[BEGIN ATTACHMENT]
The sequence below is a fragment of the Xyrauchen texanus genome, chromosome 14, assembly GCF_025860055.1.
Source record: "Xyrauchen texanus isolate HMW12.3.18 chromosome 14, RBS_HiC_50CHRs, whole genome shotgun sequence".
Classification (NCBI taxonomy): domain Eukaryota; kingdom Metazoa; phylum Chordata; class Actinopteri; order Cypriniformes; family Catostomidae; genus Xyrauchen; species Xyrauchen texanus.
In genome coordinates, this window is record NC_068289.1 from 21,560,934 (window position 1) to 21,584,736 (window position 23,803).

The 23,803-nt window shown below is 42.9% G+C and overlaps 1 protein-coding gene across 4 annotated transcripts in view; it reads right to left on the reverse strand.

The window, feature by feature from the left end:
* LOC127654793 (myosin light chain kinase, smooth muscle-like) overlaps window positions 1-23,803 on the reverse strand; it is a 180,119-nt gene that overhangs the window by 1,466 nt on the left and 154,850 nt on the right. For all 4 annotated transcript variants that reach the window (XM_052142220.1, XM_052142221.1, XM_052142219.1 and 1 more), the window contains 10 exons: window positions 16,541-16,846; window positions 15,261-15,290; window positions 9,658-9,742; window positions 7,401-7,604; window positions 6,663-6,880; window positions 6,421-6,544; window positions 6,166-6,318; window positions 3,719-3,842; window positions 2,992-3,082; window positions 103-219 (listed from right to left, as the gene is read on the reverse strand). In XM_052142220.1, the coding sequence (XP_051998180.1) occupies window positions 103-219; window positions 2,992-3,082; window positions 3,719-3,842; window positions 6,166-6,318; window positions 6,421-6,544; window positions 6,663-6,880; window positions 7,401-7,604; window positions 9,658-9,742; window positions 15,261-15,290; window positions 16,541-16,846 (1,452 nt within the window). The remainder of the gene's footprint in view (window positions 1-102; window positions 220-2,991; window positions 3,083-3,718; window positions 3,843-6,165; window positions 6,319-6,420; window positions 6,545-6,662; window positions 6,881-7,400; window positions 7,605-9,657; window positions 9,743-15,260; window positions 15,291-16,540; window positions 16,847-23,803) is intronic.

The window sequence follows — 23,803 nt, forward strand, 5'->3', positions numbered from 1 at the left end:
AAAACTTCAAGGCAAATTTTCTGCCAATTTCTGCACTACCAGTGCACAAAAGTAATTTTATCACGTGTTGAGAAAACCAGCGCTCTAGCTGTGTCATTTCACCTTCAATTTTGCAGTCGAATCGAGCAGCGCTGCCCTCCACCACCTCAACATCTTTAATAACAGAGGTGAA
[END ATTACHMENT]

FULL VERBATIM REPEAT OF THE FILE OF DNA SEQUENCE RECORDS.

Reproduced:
The sequence below is a fragment of the Xyrauchen texanus genome, chromosome 14, assembly GCF_025860055.1.
Source record: "Xyrauchen texanus isolate HMW12.3.18 chromosome 14, RBS_HiC_50CHRs, whole genome shotgun sequence".
Classification (NCBI taxonomy): domain Eukaryota; kingdom Metazoa; phylum Chordata; class Actinopteri; order Cypriniformes; family Catostomidae; genus Xyrauchen; species Xyrauchen texanus.
In genome coordinates, this window is record NC_068289.1 from 21,560,934 (window position 1) to 21,584,736 (window position 23,803).

The 23,803-nt window shown below is 42.9% G+C and overlaps 1 protein-coding gene across 4 annotated transcripts in view; it reads right to left on the reverse strand.

The window, feature by feature from the left end:
* LOC127654793 (myosin light chain kinase, smooth muscle-like) overlaps window positions 1-23,803 on the reverse strand; it is a 180,119-nt gene that overhangs the window by 1,466 nt on the left and 154,850 nt on the right. For all 4 annotated transcript variants that reach the window (XM_052142220.1, XM_052142221.1, XM_052142219.1 and 1 more), the window contains 10 exons: window positions 16,541-16,846; window positions 15,261-15,290; window positions 9,658-9,742; window positions 7,401-7,604; window positions 6,663-6,880; window positions 6,421-6,544; window positions 6,166-6,318; window positions 3,719-3,842; window positions 2,992-3,082; window positions 103-219 (listed from right to left, as the gene is read on the reverse strand). In XM_052142220.1, the coding sequence (XP_051998180.1) occupies window positions 103-219; window positions 2,992-3,082; window positions 3,719-3,842; window positions 6,166-6,318; window positions 6,421-6,544; window positions 6,663-6,880; window positions 7,401-7,604; window positions 9,658-9,742; window positions 15,261-15,290; window positions 16,541-16,846 (1,452 nt within the window). The remainder of the gene's footprint in view (window positions 1-102; window positions 220-2,991; window positions 3,083-3,718; window positions 3,843-6,165; window positions 6,319-6,420; window positions 6,545-6,662; window positions 6,881-7,400; window positions 7,605-9,657; window positions 9,743-15,260; window positions 15,291-16,540; window positions 16,847-23,803) is intronic.

The window sequence follows — 23,803 nt, forward strand, 5'->3', positions numbered from 1 at the left end:
AAAACTTCAAGGCAAATTTTCTGCCAATTTCTGCACTACCAGTGCACAAAAGTAATTTTATCACGTGTTGAGAAAACCAGCGCTCTAGCTGTGTCATTTCACCTTCAATTTTGCAGTCGAATCGAGCAGCGCTGCCCTCCACCACCTCAACATCTTTAATAACAGAGGTGAA